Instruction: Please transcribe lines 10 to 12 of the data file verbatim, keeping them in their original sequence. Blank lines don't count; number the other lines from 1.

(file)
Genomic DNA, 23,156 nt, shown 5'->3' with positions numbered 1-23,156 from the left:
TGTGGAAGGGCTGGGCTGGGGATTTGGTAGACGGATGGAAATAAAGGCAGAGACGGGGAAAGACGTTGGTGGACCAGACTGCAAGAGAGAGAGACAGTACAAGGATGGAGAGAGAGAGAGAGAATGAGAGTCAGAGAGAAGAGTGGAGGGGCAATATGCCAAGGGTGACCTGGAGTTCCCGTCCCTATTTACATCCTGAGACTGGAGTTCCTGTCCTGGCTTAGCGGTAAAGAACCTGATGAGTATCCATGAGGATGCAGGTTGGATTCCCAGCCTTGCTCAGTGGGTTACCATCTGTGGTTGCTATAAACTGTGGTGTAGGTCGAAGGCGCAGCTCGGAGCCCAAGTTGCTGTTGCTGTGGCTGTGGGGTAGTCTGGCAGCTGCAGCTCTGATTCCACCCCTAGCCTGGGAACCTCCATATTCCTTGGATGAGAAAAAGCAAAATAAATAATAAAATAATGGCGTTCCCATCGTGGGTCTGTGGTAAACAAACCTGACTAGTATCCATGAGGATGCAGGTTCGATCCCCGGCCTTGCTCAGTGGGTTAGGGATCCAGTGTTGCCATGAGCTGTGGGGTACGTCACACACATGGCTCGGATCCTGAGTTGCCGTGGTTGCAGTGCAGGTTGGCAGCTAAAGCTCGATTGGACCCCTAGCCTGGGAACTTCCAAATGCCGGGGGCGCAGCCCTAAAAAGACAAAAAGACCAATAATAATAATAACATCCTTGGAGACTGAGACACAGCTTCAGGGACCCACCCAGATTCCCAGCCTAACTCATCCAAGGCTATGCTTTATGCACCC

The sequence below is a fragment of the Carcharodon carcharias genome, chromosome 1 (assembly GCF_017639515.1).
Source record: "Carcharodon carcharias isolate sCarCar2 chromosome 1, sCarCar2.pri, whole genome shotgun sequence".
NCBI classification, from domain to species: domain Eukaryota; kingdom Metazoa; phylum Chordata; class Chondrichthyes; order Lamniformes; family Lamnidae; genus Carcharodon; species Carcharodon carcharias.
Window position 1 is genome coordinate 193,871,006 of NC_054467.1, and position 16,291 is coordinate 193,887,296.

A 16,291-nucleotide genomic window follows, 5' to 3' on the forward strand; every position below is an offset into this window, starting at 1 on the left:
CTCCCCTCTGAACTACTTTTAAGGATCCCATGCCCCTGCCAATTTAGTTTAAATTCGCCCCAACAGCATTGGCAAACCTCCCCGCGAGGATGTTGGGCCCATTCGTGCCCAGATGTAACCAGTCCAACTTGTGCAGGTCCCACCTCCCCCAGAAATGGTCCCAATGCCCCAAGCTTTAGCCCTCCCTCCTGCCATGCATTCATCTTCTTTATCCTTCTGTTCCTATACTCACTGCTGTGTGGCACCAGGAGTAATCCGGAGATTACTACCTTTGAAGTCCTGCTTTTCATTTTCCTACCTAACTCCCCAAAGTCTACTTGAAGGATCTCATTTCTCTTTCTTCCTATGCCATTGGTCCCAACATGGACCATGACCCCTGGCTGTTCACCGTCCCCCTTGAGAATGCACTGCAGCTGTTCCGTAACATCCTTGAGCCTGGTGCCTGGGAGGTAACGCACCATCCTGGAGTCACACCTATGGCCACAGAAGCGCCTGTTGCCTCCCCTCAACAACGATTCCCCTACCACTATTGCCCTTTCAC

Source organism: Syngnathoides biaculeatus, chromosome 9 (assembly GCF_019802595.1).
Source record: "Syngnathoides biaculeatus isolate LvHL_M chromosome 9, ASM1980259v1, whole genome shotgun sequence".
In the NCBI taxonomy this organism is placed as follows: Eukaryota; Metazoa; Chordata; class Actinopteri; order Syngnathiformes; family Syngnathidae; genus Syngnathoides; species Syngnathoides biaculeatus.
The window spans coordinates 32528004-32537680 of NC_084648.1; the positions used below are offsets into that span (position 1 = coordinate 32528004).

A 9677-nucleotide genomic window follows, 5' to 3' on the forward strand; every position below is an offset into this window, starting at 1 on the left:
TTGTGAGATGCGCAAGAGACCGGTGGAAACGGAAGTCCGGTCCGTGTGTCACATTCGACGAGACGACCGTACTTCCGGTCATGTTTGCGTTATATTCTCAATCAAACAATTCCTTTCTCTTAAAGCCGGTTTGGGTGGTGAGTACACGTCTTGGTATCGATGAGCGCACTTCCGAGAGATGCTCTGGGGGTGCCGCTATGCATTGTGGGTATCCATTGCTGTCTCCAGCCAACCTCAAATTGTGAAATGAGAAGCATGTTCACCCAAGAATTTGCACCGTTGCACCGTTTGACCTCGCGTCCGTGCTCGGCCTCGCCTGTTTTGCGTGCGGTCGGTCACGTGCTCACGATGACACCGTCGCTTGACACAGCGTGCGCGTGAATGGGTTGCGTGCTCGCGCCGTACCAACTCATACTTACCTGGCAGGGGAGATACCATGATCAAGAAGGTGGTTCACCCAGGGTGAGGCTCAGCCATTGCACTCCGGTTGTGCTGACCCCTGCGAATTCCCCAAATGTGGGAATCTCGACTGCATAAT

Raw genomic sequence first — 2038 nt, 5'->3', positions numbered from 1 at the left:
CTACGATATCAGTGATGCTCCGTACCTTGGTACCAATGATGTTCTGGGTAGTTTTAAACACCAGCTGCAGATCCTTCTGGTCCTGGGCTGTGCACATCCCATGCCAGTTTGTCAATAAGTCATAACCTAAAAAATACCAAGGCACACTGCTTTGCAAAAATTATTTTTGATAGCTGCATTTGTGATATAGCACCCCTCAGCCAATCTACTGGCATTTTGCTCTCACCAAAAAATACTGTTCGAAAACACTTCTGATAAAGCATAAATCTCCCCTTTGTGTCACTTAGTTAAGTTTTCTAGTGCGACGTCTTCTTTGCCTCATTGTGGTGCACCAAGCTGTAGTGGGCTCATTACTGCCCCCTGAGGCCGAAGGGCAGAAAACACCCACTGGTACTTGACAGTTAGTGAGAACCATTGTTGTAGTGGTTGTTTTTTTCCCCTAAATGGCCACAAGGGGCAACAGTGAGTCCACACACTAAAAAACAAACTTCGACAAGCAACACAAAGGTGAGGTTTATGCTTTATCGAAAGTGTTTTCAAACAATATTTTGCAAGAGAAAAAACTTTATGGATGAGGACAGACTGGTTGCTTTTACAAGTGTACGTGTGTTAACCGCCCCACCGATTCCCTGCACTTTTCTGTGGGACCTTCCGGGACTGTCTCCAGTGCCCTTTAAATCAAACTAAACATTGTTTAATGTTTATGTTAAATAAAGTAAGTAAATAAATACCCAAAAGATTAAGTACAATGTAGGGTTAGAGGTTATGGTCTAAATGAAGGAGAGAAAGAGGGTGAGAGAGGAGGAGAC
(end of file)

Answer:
Source record: "Syngnathoides biaculeatus isolate LvHL_M chromosome 9, ASM1980259v1, whole genome shotgun sequence".
In the NCBI taxonomy this organism is placed as follows: Eukaryota; Metazoa; Chordata; class Actinopteri; order Syngnathiformes; family Syngnathidae; genus Syngnathoides; species Syngnathoides biaculeatus.
The window spans coordinates 32528004-32537680 of NC_084648.1; the positions used below are offsets into that span (position 1 = coordinate 32528004).